作为联合国人道主义的一部分，联合国妇女组织(UN Women)正在与挪威一家创新公司Innovation Norway合作，研究区块链如何为妇女、女童提供支持。1月29日至2月1日，七家公司集合在纽约，在真实模拟场景下展示了技术方案。在这次活动中，技术提供商们展示了若干方式，让区块链技术可以为难民提供更先进的识别系统和资金服务。
IDbox就是展示的一个创新方案。这种太阳能供电的设备利用区块链技术，在没有互联网或电力的情况下，仅使用2G移动电话，就能创造出独一无二的数字身份和钱包。该项目首先在巴布亚新几内亚进行了测试，那里有超过80%的人口没有银行账户，许多人仍然生活在没有电的环境里，也没有正式的身份证明。该项目由Julien Bouteloup开发，得到了巴布亚新几内亚央行、Abt Associates和澳大利亚政府支持，倡导者希望它能开辟一条通往金融包容、能源交易、获取医疗服务、甚至投票的捷径。
与此同时，世界银行集团(World Bank Group)正与客户合作探索供应链管理、土地注册以及身份认证的解决方案。世行的一个团队还研究了这项技术的法律和政策维度。在越南，一项试点计划正在测试区块链如何帮助女性企业家证明自己的商业资产所有权，验证生产价值，并建立一个数字身份。人们希望这种信息可以作为一种担保形式，促进他们获得融资。
Blockchain is the subject of considerable hype, thanks largely to the rise (and fall and rise...) of high profile digital currencies. Beyond this spotlight, development experts and innovators are exploring whether the technology behind cryptocurrencies can be leveraged to advance gender equality.
Blockchain is a distributed ledger technology that facilitates peer-to-peer transactions without using an intermediary. (The technology is also notoriously difficult to follow, but we find this brief video helpful and this talk explains blockchain well, if you have a bit more time.) Put simply, the system is maintained by collaboration, code and sometimes competition. Many experts refer to Google Docs to explain the concept: multiple users can access the same document simultaneously and they can all see the changes. This feature potentially makes it suited for validating records and processing financial transactions in the absence of strong institutions.
UN Women is working with Innovation Norway to see how blockchain could support women and girls as a part of the UN’s humanitarian response. Between January 29 and February 1, they brought seven companies to New York to showcase their technological solutions in a live simulation. During the event, providers presented a few ways in which their blockchain solutions could offer more advanced identification and financial services for refugees.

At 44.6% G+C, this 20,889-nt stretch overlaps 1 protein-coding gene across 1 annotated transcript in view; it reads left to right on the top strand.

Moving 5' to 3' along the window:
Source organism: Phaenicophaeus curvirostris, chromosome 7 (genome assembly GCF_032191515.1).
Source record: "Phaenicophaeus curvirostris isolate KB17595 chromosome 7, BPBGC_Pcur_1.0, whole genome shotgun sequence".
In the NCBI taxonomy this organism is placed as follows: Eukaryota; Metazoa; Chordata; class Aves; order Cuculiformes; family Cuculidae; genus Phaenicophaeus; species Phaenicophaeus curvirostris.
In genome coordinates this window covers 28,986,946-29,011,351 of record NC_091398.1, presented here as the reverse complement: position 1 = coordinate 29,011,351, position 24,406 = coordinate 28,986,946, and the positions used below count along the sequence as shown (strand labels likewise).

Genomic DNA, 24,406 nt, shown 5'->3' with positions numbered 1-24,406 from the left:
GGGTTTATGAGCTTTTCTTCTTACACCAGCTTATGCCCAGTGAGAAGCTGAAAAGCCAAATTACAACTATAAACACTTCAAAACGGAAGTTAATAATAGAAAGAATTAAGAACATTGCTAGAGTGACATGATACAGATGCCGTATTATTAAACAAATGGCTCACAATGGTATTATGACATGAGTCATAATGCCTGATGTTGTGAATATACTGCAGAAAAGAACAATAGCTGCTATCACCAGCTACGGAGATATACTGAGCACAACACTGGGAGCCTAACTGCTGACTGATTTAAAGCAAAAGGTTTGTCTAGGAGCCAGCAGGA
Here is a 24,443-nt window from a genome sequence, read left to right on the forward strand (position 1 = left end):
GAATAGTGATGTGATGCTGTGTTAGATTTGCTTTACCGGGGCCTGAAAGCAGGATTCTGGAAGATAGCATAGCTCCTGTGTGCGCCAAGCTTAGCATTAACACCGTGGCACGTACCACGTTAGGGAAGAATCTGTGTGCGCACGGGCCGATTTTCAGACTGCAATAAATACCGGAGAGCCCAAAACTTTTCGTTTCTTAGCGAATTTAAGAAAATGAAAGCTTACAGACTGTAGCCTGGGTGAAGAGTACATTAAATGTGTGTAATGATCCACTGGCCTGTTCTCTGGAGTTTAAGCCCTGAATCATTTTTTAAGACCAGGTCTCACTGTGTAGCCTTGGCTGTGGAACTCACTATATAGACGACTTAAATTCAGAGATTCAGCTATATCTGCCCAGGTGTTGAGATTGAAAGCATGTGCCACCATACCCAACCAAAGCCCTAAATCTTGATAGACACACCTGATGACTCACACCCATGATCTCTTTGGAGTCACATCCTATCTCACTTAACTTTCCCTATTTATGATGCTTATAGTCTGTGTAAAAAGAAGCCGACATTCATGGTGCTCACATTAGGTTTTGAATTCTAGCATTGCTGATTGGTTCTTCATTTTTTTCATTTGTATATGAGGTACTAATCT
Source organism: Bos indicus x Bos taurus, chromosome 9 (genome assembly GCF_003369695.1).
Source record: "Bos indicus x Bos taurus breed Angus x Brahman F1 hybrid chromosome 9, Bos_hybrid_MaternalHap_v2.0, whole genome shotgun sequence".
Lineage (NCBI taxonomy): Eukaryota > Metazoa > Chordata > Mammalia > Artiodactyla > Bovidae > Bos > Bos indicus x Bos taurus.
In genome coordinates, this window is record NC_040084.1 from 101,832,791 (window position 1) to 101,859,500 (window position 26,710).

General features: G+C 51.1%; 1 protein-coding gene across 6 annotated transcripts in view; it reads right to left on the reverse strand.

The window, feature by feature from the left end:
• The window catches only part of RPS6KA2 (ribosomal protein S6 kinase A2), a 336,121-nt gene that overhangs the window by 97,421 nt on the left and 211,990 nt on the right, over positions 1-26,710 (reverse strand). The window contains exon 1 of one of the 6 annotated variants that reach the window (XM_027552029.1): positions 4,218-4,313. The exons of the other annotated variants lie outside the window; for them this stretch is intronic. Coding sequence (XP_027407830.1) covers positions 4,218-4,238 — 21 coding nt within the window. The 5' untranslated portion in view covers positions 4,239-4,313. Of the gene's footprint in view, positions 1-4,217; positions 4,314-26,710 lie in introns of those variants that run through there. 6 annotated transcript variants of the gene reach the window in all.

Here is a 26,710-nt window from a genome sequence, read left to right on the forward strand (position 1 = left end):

IDbox was among the innovations showcased. The solar-powered device uses blockchain to create a unique digital identity and wallet in the absence of internet or electricity using only a 2G mobile phone. It was first tested in Papua New Guinea, where more than 80 percent of the population lacks a bank account, and many remain without electricity or formal identification. Built by Julien Bouteloup and supported by the Bank of Papua New Guinea, Abt Associates and the Australian government, advocates hope it can establish a pathway for financial inclusion, energy trading, access to health services, and even voting.
And in East Africa, SPENN by Blockbonds offers a digital wallet that allows users to receive, save, transfer and spend money. Its unique distribution network allows users to interact with each other to offer goods and services, providing an income-generating opportunity. If selected for use in UN refugee camps, the team hopes to improve safety by reducing the need for physical cash and to promote women’s control over their funds, all while stimulating the camp’s financial ecosystem.
While these solutions were not developed with the end goal of addressing gaps between women and men, the services they provide may offer displaced women more autonomy and economic opportunity. Women in countries with humanitarian crises are 30 percent less likely than men to have an individual financial account. Having a safe place to save and store humanitarian cash transfers and remittances is a key strategy for coping with shocks and building resilience.
Rather than using blockchain to replace traditional institutions, the UN sees this new technology as a means of streamlining its support after catastrophes and conflict.
Following the New York event, selected firms will be invited to submit full proposals to the UN to pilot their solutions in the field.
The technology’s application for development is still in its infancy, and it remains to be seen exactly how much disruption to gender inequality can be found in lines of code. The hard and slow work of shifting norms, changing attitudes and reducing biases cannot be overstated. But what is starting to emerge is a clearer picture of the supporting role that blockchain could play.
Meanwhile, the World Bank Group is working with clients to explore solutions for supply chain management, land registration and identification. One of our teams also examines the legal and policy dimensions of the technology. In Vietnam, a pilot is testing the ways in which blockchain could help women entrepreneurs to prove ownership of business assets, verify production values, and establish a digital identity. The hope is that this kind of information can serve as a form of collateral and boost their access to finance.